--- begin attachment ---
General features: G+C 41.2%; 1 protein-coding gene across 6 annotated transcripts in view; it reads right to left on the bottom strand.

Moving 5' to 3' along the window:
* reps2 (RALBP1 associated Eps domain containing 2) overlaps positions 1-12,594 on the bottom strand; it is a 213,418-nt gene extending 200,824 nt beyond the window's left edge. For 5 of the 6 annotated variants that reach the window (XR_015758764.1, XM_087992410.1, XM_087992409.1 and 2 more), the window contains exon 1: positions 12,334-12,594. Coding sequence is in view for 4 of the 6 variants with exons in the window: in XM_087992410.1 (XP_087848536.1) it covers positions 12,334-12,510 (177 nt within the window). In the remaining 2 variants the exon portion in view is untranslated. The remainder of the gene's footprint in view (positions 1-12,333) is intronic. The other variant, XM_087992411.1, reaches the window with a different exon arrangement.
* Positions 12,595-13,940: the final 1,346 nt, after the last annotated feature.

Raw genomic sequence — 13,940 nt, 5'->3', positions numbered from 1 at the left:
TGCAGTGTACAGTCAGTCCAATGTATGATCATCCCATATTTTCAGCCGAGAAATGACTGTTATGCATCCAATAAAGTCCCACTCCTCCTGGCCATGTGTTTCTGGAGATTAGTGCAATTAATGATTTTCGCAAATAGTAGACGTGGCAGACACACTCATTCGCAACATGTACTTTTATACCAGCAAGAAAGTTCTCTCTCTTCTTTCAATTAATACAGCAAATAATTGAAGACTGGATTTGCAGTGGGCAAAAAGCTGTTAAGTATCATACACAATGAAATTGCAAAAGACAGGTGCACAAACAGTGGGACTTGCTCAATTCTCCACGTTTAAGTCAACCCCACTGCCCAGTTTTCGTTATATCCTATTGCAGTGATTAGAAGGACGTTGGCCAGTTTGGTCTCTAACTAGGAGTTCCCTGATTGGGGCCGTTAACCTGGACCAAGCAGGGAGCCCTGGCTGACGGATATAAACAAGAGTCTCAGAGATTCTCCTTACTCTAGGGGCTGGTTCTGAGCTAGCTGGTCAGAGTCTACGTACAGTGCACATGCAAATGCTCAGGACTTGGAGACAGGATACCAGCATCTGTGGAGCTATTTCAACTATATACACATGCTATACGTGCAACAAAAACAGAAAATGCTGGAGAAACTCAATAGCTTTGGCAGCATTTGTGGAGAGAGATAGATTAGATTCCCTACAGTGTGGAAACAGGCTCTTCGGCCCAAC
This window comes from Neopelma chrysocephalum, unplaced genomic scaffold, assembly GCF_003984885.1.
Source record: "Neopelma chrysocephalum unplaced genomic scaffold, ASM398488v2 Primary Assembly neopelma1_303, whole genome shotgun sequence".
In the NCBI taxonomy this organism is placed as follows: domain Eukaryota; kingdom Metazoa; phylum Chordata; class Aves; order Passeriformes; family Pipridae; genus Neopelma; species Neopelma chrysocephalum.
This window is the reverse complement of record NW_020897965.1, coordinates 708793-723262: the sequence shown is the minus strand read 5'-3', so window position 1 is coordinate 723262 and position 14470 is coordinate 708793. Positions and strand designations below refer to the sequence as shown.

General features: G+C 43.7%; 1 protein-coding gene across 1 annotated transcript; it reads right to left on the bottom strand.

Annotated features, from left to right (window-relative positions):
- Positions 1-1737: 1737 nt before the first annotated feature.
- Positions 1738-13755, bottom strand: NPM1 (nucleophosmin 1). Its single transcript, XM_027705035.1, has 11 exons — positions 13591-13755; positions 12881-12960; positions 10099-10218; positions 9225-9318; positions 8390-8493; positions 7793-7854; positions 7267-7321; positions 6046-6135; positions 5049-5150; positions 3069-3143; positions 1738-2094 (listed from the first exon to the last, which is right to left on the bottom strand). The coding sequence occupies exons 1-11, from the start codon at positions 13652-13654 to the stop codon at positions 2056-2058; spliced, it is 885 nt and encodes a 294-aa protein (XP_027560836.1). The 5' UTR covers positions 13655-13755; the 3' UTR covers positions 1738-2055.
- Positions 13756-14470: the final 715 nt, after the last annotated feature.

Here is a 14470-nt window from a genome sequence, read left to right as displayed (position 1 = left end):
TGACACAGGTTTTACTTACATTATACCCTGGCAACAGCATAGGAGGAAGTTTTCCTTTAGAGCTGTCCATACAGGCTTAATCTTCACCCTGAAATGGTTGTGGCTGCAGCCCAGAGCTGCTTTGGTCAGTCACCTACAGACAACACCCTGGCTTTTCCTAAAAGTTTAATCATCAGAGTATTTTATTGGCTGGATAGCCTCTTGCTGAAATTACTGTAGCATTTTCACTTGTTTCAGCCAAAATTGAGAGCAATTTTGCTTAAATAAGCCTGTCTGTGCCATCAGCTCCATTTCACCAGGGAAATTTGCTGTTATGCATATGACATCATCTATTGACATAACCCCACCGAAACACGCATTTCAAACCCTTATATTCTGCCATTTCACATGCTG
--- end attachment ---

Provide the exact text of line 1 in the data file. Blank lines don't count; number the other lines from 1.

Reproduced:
General features: G+C 41.2%; 1 protein-coding gene across 6 annotated transcripts in view; it reads right to left on the bottom strand.